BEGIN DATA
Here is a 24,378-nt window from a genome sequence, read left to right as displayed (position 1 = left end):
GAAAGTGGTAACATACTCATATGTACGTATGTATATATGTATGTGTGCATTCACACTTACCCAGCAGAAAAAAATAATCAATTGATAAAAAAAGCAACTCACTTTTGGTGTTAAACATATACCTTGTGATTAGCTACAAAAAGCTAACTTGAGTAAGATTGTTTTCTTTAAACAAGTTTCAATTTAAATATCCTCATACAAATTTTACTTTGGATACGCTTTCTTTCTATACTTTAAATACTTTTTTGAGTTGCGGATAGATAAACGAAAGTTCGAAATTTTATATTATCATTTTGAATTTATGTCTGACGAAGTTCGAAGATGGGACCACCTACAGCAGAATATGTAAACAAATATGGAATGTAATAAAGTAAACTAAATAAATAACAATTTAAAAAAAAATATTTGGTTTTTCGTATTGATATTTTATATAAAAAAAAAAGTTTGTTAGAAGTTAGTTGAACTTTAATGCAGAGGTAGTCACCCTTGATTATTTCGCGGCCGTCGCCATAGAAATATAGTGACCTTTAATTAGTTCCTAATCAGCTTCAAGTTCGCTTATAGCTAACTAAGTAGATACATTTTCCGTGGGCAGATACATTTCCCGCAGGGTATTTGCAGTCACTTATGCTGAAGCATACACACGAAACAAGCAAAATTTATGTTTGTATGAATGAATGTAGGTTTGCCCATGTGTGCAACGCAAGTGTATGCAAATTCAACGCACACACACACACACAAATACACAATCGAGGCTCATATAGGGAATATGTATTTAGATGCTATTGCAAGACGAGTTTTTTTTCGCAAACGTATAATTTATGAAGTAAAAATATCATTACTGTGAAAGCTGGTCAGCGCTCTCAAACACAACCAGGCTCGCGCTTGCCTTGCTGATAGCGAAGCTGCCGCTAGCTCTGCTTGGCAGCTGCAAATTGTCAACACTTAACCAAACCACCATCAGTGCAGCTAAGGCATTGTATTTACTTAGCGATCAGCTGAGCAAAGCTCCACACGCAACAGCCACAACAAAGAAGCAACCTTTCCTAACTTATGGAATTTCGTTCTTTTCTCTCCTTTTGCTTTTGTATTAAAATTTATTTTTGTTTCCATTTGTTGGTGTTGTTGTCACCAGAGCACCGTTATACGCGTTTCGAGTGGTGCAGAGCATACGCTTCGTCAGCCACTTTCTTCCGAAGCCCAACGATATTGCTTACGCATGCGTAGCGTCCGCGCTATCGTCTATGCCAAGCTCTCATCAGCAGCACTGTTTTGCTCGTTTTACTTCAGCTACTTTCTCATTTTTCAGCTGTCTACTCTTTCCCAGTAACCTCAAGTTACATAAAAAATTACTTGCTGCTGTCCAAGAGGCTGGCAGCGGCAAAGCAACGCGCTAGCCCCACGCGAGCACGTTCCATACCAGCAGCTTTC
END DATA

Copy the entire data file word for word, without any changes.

Here is a 24,378-nt window from a genome sequence, read left to right as displayed (position 1 = left end):
GAAAGTGGTAACATACTCATATGTACGTATGTATATATGTATGTGTGCATTCACACTTACCCAGCAGAAAAAAATAATCAATTGATAAAAAAAGCAACTCACTTTTGGTGTTAAACATATACCTTGTGATTAGCTACAAAAAGCTAACTTGAGTAAGATTGTTTTCTTTAAACAAGTTTCAATTTAAATATCCTCATACAAATTTTACTTTGGATACGCTTTCTTTCTATACTTTAAATACTTTTTTGAGTTGCGGATAGATAAACGAAAGTTCGAAATTTTATATTATCATTTTGAATTTATGTCTGACGAAGTTCGAAGATGGGACCACCTACAGCAGAATATGTAAACAAATATGGAATGTAATAAAGTAAACTAAATAAATAACAATTTAAAAAAAAATATTTGGTTTTTCGTATTGATATTTTATATAAAAAAAAAAGTTTGTTAGAAGTTAGTTGAACTTTAATGCAGAGGTAGTCACCCTTGATTATTTCGCGGCCGTCGCCATAGAAATATAGTGACCTTTAATTAGTTCCTAATCAGCTTCAAGTTCGCTTATAGCTAACTAAGTAGATACATTTTCCGTGGGCAGATACATTTCCCGCAGGGTATTTGCAGTCACTTATGCTGAAGCATACACACGAAACAAGCAAAATTTATGTTTGTATGAATGAATGTAGGTTTGCCCATGTGTGCAACGCAAGTGTATGCAAATTCAACGCACACACACACACACAAATACACAATCGAGGCTCATATAGGGAATATGTATTTAGATGCTATTGCAAGACGAGTTTTTTTTCGCAAACGTATAATTTATGAAGTAAAAATATCATTACTGTGAAAGCTGGTCAGCGCTCTCAAACACAACCAGGCTCGCGCTTGCCTTGCTGATAGCGAAGCTGCCGCTAGCTCTGCTTGGCAGCTGCAAATTGTCAACACTTAACCAAACCACCATCAGTGCAGCTAAGGCATTGTATTTACTTAGCGATCAGCTGAGCAAAGCTCCACACGCAACAGCCACAACAAAGAAGCAACCTTTCCTAACTTATGGAATTTCGTTCTTTTCTCTCCTTTTGCTTTTGTATTAAAATTTATTTTTGTTTCCATTTGTTGGTGTTGTTGTCACCAGAGCACCGTTATACGCGTTTCGAGTGGTGCAGAGCATACGCTTCGTCAGCCACTTTCTTCCGAAGCCCAACGATATTGCTTACGCATGCGTAGCGTCCGCGCTATCGTCTATGCCAAGCTCTCATCAGCAGCACTGTTTTGCTCGTTTTACTTCAGCTACTTTCTCATTTTTCAGCTGTCTACTCTTTCCCAGTAACCTCAAGTTACATAAAAAATTACTTGCTGCTGTCCAAGAGGCTGGCAGCGGCAAAGCAACGCGCTAGCCCCACGCGAGCACGTTCCATACCAGCAGCTTTC